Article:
Political Parties Oppose Footing Bill for ads on criminal record

The political parties have opposed the directive of the Election Commission that a candidate should bear the bill to publicise his criminal record since it eats up the share of the election expenditure limit. Political Parties have written to the Election Commission expressing concerns over the Election Commissions directive.

What is the Issue?

To check the increasing criminalisation of politics in the Country, the Supreme Court had made it mandatory for every candidate contesting the election to inform the public at large about his criminal record in bold letters at least three times after filing of nomination papers through newspapers at large and electronic media.
The Election Commission had implemented this order of the Supreme Court in the recently held assembly polls in the states of Madhya Pradesh, Rajasthan, Manipur, Chhattisgarh and Telangana.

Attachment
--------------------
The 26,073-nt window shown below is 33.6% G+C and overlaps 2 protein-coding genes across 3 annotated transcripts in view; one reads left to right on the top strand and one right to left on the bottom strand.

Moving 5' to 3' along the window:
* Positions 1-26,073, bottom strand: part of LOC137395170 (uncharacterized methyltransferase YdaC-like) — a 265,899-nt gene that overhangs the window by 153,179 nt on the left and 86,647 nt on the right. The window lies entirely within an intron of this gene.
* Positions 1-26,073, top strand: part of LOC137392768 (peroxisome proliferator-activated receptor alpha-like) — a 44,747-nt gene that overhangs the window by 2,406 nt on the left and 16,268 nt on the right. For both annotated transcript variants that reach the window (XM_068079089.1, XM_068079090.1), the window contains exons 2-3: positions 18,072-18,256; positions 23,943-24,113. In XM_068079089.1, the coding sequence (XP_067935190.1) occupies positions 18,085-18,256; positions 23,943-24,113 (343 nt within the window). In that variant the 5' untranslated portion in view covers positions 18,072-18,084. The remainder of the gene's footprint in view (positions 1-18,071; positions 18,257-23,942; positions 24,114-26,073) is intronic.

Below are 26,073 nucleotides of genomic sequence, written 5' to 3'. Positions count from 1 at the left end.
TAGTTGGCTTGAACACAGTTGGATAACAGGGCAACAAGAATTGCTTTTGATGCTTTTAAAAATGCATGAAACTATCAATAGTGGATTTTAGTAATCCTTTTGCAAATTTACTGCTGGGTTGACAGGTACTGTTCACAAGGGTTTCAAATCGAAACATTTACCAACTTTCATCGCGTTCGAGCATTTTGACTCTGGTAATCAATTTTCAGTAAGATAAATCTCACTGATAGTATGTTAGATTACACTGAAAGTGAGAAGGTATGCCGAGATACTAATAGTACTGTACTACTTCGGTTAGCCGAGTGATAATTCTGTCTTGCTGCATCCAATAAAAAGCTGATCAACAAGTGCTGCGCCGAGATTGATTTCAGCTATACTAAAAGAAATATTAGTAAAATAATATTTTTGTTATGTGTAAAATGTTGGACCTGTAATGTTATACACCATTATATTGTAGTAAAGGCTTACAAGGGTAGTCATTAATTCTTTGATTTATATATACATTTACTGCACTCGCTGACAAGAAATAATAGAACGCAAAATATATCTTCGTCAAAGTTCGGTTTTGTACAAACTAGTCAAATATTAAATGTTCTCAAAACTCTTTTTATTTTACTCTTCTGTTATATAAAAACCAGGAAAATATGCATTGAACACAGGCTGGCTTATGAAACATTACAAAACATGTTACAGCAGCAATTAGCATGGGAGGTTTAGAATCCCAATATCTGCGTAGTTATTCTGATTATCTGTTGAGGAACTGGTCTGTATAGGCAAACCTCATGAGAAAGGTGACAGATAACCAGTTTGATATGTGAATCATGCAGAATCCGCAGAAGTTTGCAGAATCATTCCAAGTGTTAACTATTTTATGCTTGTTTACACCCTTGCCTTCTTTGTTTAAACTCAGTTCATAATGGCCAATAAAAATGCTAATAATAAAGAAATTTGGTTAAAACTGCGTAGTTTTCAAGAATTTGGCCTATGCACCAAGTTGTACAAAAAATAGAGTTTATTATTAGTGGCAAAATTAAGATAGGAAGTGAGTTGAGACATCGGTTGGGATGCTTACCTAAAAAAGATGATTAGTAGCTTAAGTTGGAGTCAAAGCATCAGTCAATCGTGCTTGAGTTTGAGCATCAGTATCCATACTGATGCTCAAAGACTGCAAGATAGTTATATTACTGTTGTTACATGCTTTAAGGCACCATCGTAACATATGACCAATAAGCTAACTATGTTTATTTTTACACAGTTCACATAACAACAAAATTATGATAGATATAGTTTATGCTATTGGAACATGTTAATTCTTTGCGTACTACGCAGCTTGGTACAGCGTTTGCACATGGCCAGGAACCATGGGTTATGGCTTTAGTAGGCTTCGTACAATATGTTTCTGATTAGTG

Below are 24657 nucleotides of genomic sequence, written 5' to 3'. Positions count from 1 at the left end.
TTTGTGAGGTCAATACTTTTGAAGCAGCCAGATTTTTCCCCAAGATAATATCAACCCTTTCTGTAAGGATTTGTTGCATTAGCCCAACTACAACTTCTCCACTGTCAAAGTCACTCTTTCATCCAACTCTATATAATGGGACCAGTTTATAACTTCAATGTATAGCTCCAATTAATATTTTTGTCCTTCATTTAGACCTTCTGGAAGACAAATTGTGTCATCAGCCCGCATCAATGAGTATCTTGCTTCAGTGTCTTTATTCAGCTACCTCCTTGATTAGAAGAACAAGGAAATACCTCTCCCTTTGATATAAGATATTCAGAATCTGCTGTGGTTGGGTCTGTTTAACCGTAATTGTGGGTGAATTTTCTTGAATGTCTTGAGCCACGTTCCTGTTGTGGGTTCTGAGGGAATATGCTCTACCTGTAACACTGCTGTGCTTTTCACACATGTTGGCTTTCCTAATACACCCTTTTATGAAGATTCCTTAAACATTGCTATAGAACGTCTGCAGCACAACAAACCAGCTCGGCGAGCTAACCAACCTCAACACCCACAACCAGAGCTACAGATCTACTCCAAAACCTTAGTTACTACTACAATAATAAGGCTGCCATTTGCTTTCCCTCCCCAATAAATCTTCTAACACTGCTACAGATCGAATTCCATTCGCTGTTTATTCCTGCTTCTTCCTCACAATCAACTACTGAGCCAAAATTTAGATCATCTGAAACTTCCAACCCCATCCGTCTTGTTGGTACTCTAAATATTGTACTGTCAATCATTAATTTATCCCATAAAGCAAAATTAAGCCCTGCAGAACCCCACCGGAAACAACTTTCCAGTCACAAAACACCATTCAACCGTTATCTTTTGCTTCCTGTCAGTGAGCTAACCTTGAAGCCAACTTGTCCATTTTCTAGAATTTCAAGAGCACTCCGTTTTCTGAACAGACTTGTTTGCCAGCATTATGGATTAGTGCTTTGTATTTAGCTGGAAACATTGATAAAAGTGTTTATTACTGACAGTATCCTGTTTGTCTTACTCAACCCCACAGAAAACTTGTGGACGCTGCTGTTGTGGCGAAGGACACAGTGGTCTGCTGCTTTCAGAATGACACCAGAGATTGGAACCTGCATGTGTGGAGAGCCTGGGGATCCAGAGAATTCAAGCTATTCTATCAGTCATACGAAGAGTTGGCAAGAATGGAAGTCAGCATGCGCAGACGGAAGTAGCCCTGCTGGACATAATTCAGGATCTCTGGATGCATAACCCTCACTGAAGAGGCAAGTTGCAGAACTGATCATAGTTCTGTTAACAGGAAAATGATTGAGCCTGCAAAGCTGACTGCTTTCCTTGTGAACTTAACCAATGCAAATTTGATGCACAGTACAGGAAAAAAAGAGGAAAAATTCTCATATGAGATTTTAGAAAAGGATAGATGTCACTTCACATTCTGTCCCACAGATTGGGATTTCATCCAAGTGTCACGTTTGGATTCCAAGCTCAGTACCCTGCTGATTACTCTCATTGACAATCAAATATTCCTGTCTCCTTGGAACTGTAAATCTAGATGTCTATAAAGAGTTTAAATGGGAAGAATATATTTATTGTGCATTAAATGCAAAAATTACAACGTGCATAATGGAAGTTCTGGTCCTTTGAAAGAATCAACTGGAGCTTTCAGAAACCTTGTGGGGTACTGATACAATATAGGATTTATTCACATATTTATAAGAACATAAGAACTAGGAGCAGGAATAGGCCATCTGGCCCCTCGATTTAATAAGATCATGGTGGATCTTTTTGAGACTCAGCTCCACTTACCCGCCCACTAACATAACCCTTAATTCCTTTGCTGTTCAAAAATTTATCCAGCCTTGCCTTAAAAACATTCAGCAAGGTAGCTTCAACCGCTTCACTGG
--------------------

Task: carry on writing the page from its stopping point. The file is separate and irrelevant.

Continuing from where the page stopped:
The Election Commission had added the cost of these advertisements into candidate’s electoral expenditure while the Supreme Court order was silent on whether the expenditure would go on to the electoral expenditure account of the candidate.

Why the political parties are opposing?

The political parties are arguing that the candidates should not be made to bear the cost of advertising their criminal records since they are faced with an expenditure limit as per EC rules and this could impose a constraint on their campaign-related expenses.
The political parties also pointed out at the differential impacts on urban centres when compared to that at rural centres as newspaper and TV advertisements pricing is typically higher in cities.

Way Forward

A suggestion has been made that to shift the expenditure of these advertisements to the political party’s account from the candidates account as there is no expenditure limit for the party as of now.
There is also an argument that it is unfair to expect the political parties and candidates to bear the expense for advertising their own criminal record. Hence airtime and newspaper space could be allocated for this purpose as done for campaign purposes.

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